Daria Kaleniuk spoke about humanitarian aid stuck at the border, unable to reach citizens in danger. “Two days ago, missiles targeted the central railway station in Kyiv, as thousands of women and children were at that moment in the railway station, trying to escape the horror of war,” she said. “How are you going to deliver aid to millions of people with no heat, with no electricity, with no food, with no water, if there [is a] rain of missiles destroying everything in their way?”
Looking to the future, Hanna Hopko said, “Successful Ukraine will democratize Russia, [and] successful Ukraine matters to stop authoritarian regimes.”
Oleh Rybachuk continued, “It’s not about us,” he said, speaking of his fellow Ukrainian citizens. “There is a global struggle between democracy and autocracy. My question is, who is standing up their hand now, democracy or autocracy?”
WATCH THE FULL DISCUSSION WITH UKRAINIAN CIVIL SOCIETY LEADERS HERE.
About the Speakers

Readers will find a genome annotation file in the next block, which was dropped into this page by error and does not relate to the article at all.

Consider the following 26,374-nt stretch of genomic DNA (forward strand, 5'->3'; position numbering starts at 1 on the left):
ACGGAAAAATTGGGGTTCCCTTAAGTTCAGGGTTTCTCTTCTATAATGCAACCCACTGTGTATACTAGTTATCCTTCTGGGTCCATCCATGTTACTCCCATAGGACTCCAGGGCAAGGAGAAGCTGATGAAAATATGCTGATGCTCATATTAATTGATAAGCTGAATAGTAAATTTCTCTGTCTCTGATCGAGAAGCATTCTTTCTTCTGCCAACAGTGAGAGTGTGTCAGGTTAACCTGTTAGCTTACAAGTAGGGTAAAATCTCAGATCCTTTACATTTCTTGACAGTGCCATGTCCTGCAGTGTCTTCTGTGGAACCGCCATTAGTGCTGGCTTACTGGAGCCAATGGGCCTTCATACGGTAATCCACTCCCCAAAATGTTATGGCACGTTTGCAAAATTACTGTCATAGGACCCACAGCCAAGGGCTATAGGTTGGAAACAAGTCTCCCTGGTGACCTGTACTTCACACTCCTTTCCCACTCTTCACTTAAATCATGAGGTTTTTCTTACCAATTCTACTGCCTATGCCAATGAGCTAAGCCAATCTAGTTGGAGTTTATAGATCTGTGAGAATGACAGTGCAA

Oleh Rybachuk is a renowned politician and public figure, who previously served as the Chief of Staff to Ukraine President, Viktor Yushchenko from September 2005-2006. Among many other appointments, Mr. Rybachuk also served as Secretary of the Political Council in 2006, and Deputy Prime Minister of Ukraine on European Integration in 2005. Following his service in the Ukraine government, Mr. Rybachuk turned his energies and influence to civil society initiatives. In 2009, he helped found the Centre of United Actions, a Ukrainian non-governmental organization that promotes democratic change through analysis of state and local policymaking and citizen engagement in the policy process. In 2011, Oleh was also a large part of the emergence of the “Chesno” (meaning honestly, fairly) public campaign to advance fair election processes through public familiarization and critical analysis of Ukrainian legislators. Mr. Rybachuk graduated from the Faculty of Philology of Taras Shevchenko National University of Kyiv (1975-1980) with a degree in English and French languages and earned the second higher education diploma at the Finance and Credit Faculty of Kyiv National Economic University (1993-1996) with a qualification in economics. In 1997, he studied at the Georgetown University School of Foreign Service United States.